Abstract: Many lifestyle behaviors such as diet, exercise, and sleep are related to physical and mental health. However, very little research has been done on the day-to-day influence of these activities on both psychological distress (PD) and more holistic conceptions of overall well-being. This study seeks to investigate the patterns of common lifestyle behaviors and their relationships with daily PD and well-being. The central research questions are 1) what lifestyle behaviors are associated with PD and well-being, and 2) do the seven lifestyle behaviors predict the three outcome variables at different degrees of strength? Seventy-six adult participants were recruited online and completed daily diary surveys about their participation in a variety of lifestyle behaviors, PD symptoms, and well-being for up to 14 days. The data were analyzed using multilevel modeling to illuminate the day-to-day fluctuations in variables that cannot be explored in cross-sectional or large-interval longitudinal research. Examining multiple lifestyle behaviors simultaneously in these exploratory analyses allowed for a comparison of their relative impact on distress and well-being, thus revealing those behaviors that have the greatest average association with PD and well-being. At the within-person level, time spent in social interaction was the most consistent predictor of PD and well-being. Consumption of fruits and vegetables and exercise also generally positively predicted well-being. Depending on the model, time spent outside, meditation and alcohol intake were also occasionally associated with the dependent variables. T-tests revealed some differences in the strengths of the associations and with social interaction being a stronger positive predictor of well-being relative to other lifestyle behaviors. This project built on other early investigations into daily activities and well-being and the results may inform the development of future lifestyle interventions.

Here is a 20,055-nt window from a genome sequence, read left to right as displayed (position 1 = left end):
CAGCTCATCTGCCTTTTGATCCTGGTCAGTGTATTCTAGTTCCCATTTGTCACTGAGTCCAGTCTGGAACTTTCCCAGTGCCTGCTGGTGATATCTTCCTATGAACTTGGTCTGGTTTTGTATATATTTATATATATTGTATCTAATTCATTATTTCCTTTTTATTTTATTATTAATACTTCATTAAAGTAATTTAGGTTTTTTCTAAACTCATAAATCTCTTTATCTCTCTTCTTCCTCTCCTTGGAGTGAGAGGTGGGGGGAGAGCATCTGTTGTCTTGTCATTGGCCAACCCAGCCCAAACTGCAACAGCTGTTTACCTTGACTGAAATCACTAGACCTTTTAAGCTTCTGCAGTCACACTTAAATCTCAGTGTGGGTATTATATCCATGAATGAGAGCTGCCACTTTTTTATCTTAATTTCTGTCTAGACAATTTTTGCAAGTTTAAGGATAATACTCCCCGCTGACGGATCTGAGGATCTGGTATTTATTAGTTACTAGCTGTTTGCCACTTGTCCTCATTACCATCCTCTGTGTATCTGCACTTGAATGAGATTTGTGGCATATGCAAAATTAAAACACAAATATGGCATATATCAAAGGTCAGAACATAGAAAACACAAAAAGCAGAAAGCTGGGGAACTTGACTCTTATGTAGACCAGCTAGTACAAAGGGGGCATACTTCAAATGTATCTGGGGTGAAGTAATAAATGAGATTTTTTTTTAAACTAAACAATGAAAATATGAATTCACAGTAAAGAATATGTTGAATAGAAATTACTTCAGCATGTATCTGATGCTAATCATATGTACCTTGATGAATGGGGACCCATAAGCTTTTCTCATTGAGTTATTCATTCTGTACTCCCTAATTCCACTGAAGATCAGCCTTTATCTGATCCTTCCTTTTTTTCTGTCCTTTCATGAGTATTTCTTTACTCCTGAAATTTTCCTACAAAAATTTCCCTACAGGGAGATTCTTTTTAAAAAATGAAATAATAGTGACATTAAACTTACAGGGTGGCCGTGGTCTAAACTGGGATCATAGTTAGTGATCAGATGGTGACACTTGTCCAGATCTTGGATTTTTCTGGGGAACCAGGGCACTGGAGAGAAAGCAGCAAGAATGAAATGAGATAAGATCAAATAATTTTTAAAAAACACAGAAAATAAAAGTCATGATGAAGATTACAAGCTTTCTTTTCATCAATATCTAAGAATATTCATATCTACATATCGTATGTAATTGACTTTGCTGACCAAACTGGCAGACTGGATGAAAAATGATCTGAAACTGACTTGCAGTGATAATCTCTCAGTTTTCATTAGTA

Citation: Anderson, A. R., & Fowers, B. J. (2020). A daily diary study of lifestyle behaviors, psychological distress, and well-being. Social Science & Medicine. https://doi.org/10.1016/j.socscimed.2020.113263